For at least a century now, the women who have had their doctors detect early breast cancer in them have gone under the knife for a painful kind of surgery that was always thought to be the best chance they could have at survival. The surgery was lymph node removal from the armpit and women have always agreed to having it done because their doctors always told them that it would help them live longer and keep the cancer from coming back. What doctors find today is that breast cancer surgery like this does no good in one out of five women who have it done in America. It doesn't help them live longer, it doesn't help them beat breast cancer any better and it doesn't keep the cancer from coming back. All that it does is to give these poor women a lot of pain from the surgery and a possible shot at an infection called lymphedema that can be quite bothersome.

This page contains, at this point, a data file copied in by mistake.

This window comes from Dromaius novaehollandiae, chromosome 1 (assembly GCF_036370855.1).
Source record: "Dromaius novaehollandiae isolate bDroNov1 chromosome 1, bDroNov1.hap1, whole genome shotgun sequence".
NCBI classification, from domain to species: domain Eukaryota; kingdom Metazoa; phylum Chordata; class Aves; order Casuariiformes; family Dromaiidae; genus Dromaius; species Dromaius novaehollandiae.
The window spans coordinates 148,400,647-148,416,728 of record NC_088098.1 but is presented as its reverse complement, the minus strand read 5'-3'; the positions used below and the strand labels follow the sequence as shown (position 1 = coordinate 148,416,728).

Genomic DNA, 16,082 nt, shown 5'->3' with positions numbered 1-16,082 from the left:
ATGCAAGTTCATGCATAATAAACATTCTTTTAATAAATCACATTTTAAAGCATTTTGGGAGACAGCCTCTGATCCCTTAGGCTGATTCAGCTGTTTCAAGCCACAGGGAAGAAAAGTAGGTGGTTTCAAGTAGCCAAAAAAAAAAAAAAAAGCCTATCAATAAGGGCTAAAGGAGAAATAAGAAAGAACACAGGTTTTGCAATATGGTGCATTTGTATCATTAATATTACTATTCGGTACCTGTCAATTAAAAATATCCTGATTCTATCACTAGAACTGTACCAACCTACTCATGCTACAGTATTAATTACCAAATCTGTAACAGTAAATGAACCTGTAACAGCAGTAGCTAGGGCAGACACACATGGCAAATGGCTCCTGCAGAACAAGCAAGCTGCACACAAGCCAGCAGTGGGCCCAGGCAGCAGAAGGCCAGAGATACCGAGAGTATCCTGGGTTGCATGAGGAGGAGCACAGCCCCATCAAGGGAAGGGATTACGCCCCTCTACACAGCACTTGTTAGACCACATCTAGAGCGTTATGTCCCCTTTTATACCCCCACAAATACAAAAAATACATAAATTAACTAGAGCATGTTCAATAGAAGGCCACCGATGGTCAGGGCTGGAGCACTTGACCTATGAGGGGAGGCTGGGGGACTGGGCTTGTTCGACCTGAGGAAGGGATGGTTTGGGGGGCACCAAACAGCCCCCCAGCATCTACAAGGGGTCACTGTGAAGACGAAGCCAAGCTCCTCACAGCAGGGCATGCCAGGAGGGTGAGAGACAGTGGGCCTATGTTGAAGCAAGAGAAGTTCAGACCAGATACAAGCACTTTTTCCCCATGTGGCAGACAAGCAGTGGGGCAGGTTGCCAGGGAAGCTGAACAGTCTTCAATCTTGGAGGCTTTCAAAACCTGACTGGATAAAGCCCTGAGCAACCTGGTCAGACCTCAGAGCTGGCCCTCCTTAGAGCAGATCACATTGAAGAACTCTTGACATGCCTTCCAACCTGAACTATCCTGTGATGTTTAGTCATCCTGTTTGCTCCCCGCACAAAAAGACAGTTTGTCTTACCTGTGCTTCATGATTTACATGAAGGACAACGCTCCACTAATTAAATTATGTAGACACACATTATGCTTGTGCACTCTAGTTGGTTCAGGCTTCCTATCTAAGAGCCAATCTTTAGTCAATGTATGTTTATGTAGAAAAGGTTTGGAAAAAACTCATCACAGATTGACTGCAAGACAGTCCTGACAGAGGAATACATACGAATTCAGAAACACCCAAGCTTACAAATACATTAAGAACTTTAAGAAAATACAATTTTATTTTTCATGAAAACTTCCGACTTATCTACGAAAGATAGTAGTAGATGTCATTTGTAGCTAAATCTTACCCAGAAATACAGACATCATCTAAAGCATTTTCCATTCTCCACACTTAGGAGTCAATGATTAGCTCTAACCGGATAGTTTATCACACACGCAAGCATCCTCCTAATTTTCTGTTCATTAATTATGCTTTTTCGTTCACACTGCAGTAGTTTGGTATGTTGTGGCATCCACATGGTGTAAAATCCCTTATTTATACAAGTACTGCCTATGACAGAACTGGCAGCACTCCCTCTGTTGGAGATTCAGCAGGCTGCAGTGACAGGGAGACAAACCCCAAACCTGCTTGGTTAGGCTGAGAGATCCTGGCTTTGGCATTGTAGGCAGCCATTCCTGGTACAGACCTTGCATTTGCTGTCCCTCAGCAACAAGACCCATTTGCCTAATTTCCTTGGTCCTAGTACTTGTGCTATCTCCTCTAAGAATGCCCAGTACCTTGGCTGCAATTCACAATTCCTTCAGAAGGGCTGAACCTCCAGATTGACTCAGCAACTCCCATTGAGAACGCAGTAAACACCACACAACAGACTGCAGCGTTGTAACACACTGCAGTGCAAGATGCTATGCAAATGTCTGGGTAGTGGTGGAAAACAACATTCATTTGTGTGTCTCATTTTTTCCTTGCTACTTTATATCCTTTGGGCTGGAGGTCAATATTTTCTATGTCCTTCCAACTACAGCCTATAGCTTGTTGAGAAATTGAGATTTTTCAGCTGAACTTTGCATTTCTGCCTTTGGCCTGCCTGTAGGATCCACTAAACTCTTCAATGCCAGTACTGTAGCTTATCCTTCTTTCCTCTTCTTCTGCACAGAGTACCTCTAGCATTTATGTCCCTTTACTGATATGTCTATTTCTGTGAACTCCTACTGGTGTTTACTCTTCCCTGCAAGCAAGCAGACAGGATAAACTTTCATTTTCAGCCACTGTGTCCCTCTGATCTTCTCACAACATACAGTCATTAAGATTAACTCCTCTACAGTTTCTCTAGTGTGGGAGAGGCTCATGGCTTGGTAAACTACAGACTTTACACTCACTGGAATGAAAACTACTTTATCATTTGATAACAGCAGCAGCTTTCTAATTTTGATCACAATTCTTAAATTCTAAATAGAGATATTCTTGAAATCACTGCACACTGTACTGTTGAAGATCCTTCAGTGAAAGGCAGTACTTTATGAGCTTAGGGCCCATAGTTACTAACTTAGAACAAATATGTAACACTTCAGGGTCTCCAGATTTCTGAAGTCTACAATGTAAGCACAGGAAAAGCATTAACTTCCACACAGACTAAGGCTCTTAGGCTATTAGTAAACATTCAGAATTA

Breast cancer detection is something that doctors and women take rather too seriously. That's what new research has found. To be more specific, women who have their mammograms telling them that there is something not quite right with the picture, are going and getting full-blown surgical biopsies far more than they should - when they should instead get simpler and less invasive needle biopsies. It was a study published in the American Journal of Surgery that found this - that while the literature recommends that no more than one out of ten women who get abnormal mammograms get a surgical biopsy done, there were three or four out of ten instead who really got one done.
Breast cancer is one of the most commonly diagnosed cancers in women. It affects approximately one out of eleven to twelve women at some stage of their life. Next to lung cancer, breast cancer is the second most fatal cancer in women. The breast is composed of identical tissues in males and females, that is why breast cancer can also occur in males but the incidence is very low, less than one percent.